The focus of Jesus’ discourse takes on greater meaning when we understand the times and the Jewish definition of the word "neighbor". To the Jews a neighbor was any member of the Hebrew race and commonwealth. It would be easy for us to look with disdain at the prejudice of this pompous professional and miss our own guilt. Whether we will admit it or not, we all have prejudices that could use an enlightening encounter with the Spirit of Truth. The word prejudice is a compound word made up of "pre" and "judge" and means to come to a conclusion or judgment prematurely. Legalism and prejudicial ness are a devious duo. Neither takes time to ask questions and if they do, they listen to the answers with their head and not their heart. More people have been run off from the church by prejudice and legalism than we’d care to count. There are still denominations today that will call you "sister" or "brother" if you sign their little card stating, "I will not go to the movies. I will not drink alcohol. I will pay my tithes. …" Yet many of them still gossip, they are still dishonest in their business, and they still turn up their noses and close their wallets to some down-and-outer on the street. Racial, occupational, and denominational prejudice, along with countless others remain a powerful force in the church world today. Unfortunately, our legalism justifies our prejudices and our sanctimonious status is kept in tact.

Knowing the lawyer’s legalistic interpretation of "neighbor" as well as his prejudices, Jesus began to redefine the term. Hopefully, His words will redefine ours as well.

On The Jericho Road

Jesus began his eye-opening exposition with the account of "a certain man" who was going down from Jerusalem to Jericho. Jesus gave no indication who this man was. His race, occupation and financial status are a mystery. He is merely a man, any man! All too often, we have a tendency to determine another’s importance by what he does or has rather than who he is. Jesus left each of these out of the equation. He could have been any man, who did anything, from any place.

The road he was traveling is of exceptional importance. The road from Jerusalem to Jericho was a steep road that descended 3,300 feet. When the Bible speaks about people going from Jerusalem to Jericho it says, "they went down." And when talking about the journey from Jericho to Jerusalem it tells us, "they went up." This was not merely a figure of speech. The Jericho road was one of ascent or descent depending on which direction you were headed. It was a two-way street that had been paved with prejudice. The Jews would travel the Jericho road during their pilgrimages rather than take the shorter route through the unfriendly territories of Samaria. The Jews hated the Samaritans as much as the Samaritans hated the Jews. We will examine the root of their prejudice as we get farther down the road.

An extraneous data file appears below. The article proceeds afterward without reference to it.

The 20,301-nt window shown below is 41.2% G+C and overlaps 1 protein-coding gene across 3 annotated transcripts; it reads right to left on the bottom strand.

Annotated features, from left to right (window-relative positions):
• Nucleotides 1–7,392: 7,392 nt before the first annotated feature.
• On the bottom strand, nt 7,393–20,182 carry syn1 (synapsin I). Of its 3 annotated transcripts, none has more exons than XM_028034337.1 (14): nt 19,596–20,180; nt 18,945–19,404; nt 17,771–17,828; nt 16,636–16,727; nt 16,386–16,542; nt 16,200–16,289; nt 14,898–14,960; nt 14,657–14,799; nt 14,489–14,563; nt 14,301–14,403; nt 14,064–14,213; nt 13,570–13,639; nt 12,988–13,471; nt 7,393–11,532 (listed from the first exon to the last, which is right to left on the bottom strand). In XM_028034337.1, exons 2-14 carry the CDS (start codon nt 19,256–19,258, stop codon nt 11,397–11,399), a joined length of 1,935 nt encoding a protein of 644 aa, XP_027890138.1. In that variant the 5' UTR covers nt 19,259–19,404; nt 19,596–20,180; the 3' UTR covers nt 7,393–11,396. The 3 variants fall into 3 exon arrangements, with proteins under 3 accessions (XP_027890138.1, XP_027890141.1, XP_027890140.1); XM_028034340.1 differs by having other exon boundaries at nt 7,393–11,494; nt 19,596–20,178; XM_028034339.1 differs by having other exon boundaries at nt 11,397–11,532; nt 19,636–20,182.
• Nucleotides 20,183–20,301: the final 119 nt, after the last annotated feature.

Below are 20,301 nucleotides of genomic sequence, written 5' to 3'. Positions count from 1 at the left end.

The Word gives us two specific accounts of Jesus’ journeys from Galilee to Jerusalem. In both instances it tells us that Jesus traveled directly through the heart of Samaria. You may remember the account found in Luke 11 when He came upon the ten lepers who cried out for mercy. Jesus sent them to show themselves to the priests. As they walked in faith towards their designated destination, healing came. Only one returned to say thank you. The Word makes it clear that this one was a Samaritan. You may also recollect the time Jesus was sitting by a well in Sychar, a city in the heart of Samaria. He engaged in a conversation with a woman who was searching for peace in all the wrong places. As a result of their discussion, the woman believed and reported all that she had experienced to the men in her village. They came to the well to check Jesus out for themselves and brought him back to their city for two days. The Word declares that many believed and accepted Him as the Savior and Messiah. Jesus knew how to walk above prejudice breaking its strongholds.

The road from Jerusalem to Jericho was also extremely important to those in the priestly order. Jericho was the resort town of the priests when they were not on Temple duty. Today Jericho is still an oasis for the inhabitants of busy Jerusalem. Could this certain man have been another priest making his journey to find some rest? Possibly. Any ideas we may come up with would be purely speculation, but there are some things we do know about this man as well as those who attacked him.